RESOURCES & PRESS RELEASES
HANDBOOK: An investor’s guide to responsible development: An MPE Primer on Investment –Mekong Partnership for the Environment/Pact
Mekong Partnership for the Environment (MPE) has been working with governments, civil society and the private sector to reduce the social and environmental impacts of large-scale development projects. MPE is supporting the development of Regional Guidelines on Public Participation in Environmental Impact Assessment, working with regional stakeholders to improve EIA and public participation policy and practices, and supporting banks to adopt clear sustainable lending practices. This document provides guidance on creating responsible development projects in the Mekong region, including items to consider across the seven stages of project development.
INTERVIEW: Author Q&A: How communities struggling with climate and development are “Living with the Mekong” –The Mekong Eye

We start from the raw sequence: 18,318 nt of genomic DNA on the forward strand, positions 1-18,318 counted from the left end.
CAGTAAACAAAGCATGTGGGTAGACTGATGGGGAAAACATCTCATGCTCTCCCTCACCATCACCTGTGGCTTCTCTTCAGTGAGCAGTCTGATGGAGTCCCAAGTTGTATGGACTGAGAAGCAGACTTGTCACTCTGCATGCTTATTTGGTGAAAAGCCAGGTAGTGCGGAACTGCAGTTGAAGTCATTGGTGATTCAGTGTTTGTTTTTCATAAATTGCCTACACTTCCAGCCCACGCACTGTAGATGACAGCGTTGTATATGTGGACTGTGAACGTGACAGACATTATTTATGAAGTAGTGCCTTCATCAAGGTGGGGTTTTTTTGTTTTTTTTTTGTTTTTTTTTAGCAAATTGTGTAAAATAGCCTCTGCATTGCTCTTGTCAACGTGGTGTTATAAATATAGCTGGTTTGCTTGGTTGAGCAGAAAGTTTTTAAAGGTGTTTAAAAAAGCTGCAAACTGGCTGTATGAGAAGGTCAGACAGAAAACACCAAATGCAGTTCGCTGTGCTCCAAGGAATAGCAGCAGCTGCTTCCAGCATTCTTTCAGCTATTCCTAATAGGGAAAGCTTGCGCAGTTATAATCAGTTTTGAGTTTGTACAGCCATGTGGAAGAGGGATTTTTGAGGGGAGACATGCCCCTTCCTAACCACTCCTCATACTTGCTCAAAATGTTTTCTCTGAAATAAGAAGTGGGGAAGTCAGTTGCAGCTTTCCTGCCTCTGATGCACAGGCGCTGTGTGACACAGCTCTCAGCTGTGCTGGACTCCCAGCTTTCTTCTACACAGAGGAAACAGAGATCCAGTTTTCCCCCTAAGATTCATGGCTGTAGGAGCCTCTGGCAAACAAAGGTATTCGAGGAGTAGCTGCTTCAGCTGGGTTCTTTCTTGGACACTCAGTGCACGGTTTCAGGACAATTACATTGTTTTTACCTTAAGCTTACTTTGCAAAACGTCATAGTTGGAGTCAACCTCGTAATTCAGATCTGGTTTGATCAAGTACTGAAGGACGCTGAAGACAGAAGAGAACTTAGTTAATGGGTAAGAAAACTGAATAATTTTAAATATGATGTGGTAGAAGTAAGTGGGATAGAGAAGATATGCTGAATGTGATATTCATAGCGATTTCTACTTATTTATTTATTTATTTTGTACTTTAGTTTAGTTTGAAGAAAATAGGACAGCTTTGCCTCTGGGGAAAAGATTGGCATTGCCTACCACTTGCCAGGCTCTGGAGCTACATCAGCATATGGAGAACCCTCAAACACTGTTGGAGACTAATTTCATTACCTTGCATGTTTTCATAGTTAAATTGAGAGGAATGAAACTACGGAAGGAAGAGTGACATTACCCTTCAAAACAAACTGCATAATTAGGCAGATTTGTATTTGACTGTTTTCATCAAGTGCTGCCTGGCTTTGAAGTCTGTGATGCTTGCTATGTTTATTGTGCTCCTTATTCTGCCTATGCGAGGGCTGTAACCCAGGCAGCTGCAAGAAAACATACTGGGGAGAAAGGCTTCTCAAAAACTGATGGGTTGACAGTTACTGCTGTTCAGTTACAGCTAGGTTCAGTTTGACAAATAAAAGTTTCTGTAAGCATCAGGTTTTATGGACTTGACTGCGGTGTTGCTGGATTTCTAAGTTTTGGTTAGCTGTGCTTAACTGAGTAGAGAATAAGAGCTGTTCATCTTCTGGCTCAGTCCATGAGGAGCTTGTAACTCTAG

The richly illustrated book Living with the Mekong provides readers with insights into urban developments in one of the world’s most threatened deltas. Joep Janssen, a Dutch urban delta expert, travelled through Vietnam’s Mekong Delta and Ho Chi Minh City area researching the impacts of climate change and development on farmers and urban inhabitants. The Mekong Eye talked to Joep, via email, about urbanization, climate change, development, and how decision makers in the Mekong region might learn from the Dutch experience.
CASE STUDY: Multi-Stakeholder Dialogues Matter: A Case Study On An Extractive Gold Mining Site In Ratanakiri Province, Cambodia –Mekong Partnership for the Environment
Over the past year and a half, Mekong Partnership for the Environment (MPE) partner Development and Partnership in Action (DPA) has worked to build a platform for effective multi-stakeholder engagement on the impacts of mining activities in Cambodia’s Ratanakiri Province. DPA has worked to educate and empower community members to voice their concerns and provide input on mining activities, and has also facilitated productive and collaborative meetings between the mining companies, community members and local government. With DPA’s support, these stakeholders have established an increasingly trusting and transparent working relationship.